I felt really good the first section but noticed I wasn't drinking as much as I usually do, likely because of the cooler weather and overcast sky. I also didn't start taking any S-caps until an hour or more into the race. In hindsight, this was probably a mistake as I think I got behind on my hydration and salt, which caused some cramping and led to other problems.
When we got close to the ridge, I commented to Teri that this was where the frontrunners from the regular start had passed last year. Sure enough, not long after that, Ian Sharman came bounding down the trail. It was a long time before anyone else passed us, but eventually others followed. And as runners started coming towards us, from both starts, I knew that we were getting close to the Frog Lake AS and turnaround.
|Coming into Frog Lake AS - Photo by Karen Wang|
As we ran down the hill I could hear a man's voice yelling my name but I had no idea who it was. Then I saw Yassine, cheering me into the AS. What a great support he was at the race. I've been going to the Animal Athletics boot camps and Yassine had asked if I wanted an AA shirt to wear at the race. Of course! It could only be good karma and I think that it was. Thanks Yassine!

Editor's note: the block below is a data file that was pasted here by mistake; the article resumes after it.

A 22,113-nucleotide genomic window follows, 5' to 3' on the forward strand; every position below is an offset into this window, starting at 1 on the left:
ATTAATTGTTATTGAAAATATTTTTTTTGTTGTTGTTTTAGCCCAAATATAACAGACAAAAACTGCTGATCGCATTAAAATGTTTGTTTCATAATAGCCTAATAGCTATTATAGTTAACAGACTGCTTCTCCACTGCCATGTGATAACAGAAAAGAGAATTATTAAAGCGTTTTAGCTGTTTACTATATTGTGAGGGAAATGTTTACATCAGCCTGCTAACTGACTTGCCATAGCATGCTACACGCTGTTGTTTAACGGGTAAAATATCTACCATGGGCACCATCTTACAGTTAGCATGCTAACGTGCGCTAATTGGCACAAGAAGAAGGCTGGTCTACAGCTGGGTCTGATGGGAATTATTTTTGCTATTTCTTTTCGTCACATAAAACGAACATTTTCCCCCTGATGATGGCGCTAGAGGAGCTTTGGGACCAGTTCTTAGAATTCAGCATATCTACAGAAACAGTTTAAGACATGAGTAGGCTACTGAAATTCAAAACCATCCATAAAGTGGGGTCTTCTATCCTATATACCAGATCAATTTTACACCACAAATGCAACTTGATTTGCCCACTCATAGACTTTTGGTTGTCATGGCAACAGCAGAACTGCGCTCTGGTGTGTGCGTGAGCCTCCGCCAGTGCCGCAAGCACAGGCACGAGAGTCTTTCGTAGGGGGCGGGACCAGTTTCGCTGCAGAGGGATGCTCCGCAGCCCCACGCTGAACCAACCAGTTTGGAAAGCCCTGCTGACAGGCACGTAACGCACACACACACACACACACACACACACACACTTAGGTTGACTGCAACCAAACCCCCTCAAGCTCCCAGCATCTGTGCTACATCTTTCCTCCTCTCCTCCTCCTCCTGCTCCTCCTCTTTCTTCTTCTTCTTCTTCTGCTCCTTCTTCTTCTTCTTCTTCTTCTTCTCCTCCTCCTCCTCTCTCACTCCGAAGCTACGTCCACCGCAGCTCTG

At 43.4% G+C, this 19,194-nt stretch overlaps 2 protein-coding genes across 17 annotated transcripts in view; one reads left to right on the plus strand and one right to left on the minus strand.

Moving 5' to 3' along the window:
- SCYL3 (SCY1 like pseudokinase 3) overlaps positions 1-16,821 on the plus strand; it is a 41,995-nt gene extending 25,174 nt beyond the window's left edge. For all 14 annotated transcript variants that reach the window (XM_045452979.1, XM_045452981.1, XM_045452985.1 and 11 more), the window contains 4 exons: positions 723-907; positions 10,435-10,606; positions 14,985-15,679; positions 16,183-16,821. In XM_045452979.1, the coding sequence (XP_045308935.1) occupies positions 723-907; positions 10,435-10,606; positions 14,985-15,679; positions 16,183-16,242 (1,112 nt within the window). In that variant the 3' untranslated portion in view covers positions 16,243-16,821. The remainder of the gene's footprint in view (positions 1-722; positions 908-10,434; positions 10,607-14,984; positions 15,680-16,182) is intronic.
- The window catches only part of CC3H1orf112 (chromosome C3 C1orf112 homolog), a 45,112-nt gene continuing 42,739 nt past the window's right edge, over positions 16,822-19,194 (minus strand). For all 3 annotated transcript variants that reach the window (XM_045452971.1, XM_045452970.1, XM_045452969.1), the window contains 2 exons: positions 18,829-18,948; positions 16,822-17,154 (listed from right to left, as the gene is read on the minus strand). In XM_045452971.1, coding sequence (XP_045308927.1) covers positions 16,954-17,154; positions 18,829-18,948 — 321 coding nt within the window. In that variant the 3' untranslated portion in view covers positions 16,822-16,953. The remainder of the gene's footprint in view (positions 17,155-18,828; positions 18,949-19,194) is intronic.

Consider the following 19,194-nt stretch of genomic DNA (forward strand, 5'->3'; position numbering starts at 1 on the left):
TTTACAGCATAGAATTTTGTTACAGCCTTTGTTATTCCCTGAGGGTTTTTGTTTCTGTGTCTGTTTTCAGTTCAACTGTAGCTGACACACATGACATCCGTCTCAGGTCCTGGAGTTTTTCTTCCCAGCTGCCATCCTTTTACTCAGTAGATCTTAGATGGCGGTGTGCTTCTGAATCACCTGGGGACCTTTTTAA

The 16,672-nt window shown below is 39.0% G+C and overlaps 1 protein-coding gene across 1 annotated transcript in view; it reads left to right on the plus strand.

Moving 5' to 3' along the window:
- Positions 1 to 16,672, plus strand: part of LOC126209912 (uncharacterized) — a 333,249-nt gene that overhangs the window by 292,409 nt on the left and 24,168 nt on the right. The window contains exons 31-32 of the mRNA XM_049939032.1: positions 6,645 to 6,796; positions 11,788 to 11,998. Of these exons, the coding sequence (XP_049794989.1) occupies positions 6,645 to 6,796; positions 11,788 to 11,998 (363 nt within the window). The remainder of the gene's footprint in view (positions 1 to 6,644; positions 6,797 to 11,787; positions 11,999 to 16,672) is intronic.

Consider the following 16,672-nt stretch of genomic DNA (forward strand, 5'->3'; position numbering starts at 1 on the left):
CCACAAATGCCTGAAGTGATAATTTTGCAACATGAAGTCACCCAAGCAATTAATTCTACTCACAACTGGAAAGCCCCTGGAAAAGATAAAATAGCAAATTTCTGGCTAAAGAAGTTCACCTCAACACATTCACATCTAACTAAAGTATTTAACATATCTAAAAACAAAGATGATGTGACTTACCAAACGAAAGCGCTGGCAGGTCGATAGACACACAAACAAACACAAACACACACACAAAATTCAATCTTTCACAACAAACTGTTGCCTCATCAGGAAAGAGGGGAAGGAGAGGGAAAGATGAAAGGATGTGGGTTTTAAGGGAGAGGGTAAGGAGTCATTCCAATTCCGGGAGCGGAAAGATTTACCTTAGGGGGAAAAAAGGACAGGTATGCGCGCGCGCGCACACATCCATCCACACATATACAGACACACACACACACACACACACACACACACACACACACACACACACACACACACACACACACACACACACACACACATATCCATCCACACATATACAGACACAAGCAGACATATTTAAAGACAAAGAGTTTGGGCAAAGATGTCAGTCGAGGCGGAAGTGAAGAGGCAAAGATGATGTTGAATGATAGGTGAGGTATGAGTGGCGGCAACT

My other friends Lynn and Karen were working the AS and it was great to see them. In my fluster trying to get to my drop bag and fill my bottle I dropped all my S-caps and Nuun into the dirt. Karen so kindly helped me pick them out of the dirt. Thanks Karen! I drank a V-8 and grabbed my potatoes and peanut butter wrap. The forest service doesn't allow food cooked at home at the aid stations. I love potatoes at races so decided to see if they would work in my drop bags. They did and were pretty much the only solid food, aside from fruit and a few bites of my pb wrap that I ate. Otherwise I ate gels, maybe 8 or 9.